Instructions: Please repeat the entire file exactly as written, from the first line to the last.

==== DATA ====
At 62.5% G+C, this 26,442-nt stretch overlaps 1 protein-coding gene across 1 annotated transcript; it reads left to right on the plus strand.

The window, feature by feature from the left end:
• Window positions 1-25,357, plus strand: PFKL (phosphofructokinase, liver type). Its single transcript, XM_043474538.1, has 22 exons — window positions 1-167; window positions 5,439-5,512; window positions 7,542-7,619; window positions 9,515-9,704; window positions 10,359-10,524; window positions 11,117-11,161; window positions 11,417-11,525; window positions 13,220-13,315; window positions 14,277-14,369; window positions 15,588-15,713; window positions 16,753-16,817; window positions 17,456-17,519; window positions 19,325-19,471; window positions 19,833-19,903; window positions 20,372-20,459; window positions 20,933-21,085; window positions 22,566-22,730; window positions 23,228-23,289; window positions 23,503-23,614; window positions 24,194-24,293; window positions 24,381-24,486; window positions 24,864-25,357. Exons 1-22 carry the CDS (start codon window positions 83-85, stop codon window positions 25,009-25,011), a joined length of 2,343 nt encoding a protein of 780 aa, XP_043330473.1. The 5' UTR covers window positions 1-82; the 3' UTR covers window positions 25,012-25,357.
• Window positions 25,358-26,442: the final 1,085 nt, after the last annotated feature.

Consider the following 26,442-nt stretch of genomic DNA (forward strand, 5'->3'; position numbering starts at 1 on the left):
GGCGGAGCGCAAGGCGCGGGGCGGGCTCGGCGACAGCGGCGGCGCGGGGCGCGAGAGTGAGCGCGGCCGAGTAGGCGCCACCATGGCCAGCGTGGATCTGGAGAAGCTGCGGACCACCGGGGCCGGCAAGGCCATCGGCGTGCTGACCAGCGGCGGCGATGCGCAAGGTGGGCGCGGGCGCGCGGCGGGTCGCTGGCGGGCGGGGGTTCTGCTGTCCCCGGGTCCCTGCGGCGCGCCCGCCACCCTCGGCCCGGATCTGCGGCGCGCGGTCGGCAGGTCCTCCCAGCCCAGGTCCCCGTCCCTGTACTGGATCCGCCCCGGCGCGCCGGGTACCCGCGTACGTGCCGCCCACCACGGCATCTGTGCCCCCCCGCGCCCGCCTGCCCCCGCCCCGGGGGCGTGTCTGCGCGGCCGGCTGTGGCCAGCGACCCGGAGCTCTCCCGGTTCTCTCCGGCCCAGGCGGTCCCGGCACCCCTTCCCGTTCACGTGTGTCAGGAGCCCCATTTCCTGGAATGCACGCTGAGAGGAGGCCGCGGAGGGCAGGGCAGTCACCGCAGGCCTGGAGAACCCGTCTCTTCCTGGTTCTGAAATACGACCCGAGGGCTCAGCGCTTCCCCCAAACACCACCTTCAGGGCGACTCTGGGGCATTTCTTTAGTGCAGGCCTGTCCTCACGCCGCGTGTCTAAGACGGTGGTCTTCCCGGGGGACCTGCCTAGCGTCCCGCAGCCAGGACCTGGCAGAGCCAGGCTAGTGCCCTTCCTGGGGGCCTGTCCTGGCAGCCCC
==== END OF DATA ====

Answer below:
At 62.5% G+C, this 26,442-nt stretch overlaps 1 protein-coding gene across 1 annotated transcript; it reads left to right on the plus strand.

The window, feature by feature from the left end:
• Window positions 1-25,357, plus strand: PFKL (phosphofructokinase, liver type). Its single transcript, XM_043474538.1, has 22 exons — window positions 1-167; window positions 5,439-5,512; window positions 7,542-7,619; window positions 9,515-9,704; window positions 10,359-10,524; window positions 11,117-11,161; window positions 11,417-11,525; window positions 13,220-13,315; window positions 14,277-14,369; window positions 15,588-15,713; window positions 16,753-16,817; window positions 17,456-17,519; window positions 19,325-19,471; window positions 19,833-19,903; window positions 20,372-20,459; window positions 20,933-21,085; window positions 22,566-22,730; window positions 23,228-23,289; window positions 23,503-23,614; window positions 24,194-24,293; window positions 24,381-24,486; window positions 24,864-25,357. Exons 1-22 carry the CDS (start codon window positions 83-85, stop codon window positions 25,009-25,011), a joined length of 2,343 nt encoding a protein of 780 aa, XP_043330473.1. The 5' UTR covers window positions 1-82; the 3' UTR covers window positions 25,012-25,357.
• Window positions 25,358-26,442: the final 1,085 nt, after the last annotated feature.

Consider the following 26,442-nt stretch of genomic DNA (forward strand, 5'->3'; position numbering starts at 1 on the left):
GGCGGAGCGCAAGGCGCGGGGCGGGCTCGGCGACAGCGGCGGCGCGGGGCGCGAGAGTGAGCGCGGCCGAGTAGGCGCCACCATGGCCAGCGTGGATCTGGAGAAGCTGCGGACCACCGGGGCCGGCAAGGCCATCGGCGTGCTGACCAGCGGCGGCGATGCGCAAGGTGGGCGCGGGCGCGCGGCGGGTCGCTGGCGGGCGGGGGTTCTGCTGTCCCCGGGTCCCTGCGGCGCGCCCGCCACCCTCGGCCCGGATCTGCGGCGCGCGGTCGGCAGGTCCTCCCAGCCCAGGTCCCCGTCCCTGTACTGGATCCGCCCCGGCGCGCCGGGTACCCGCGTACGTGCCGCCCACCACGGCATCTGTGCCCCCCCGCGCCCGCCTGCCCCCGCCCCGGGGGCGTGTCTGCGCGGCCGGCTGTGGCCAGCGACCCGGAGCTCTCCCGGTTCTCTCCGGCCCAGGCGGTCCCGGCACCCCTTCCCGTTCACGTGTGTCAGGAGCCCCATTTCCTGGAATGCACGCTGAGAGGAGGCCGCGGAGGGCAGGGCAGTCACCGCAGGCCTGGAGAACCCGTCTCTTCCTGGTTCTGAAATACGACCCGAGGGCTCAGCGCTTCCCCCAAACACCACCTTCAGGGCGACTCTGGGGCATTTCTTTAGTGCAGGCCTGTCCTCACGCCGCGTGTCTAAGACGGTGGTCTTCCCGGGGGACCTGCCTAGCGTCCCGCAGCCAGGACCTGGCAGAGCCAGGCTAGTGCCCTTCCTGGGGGCCTGTCCTGGCAGCCCC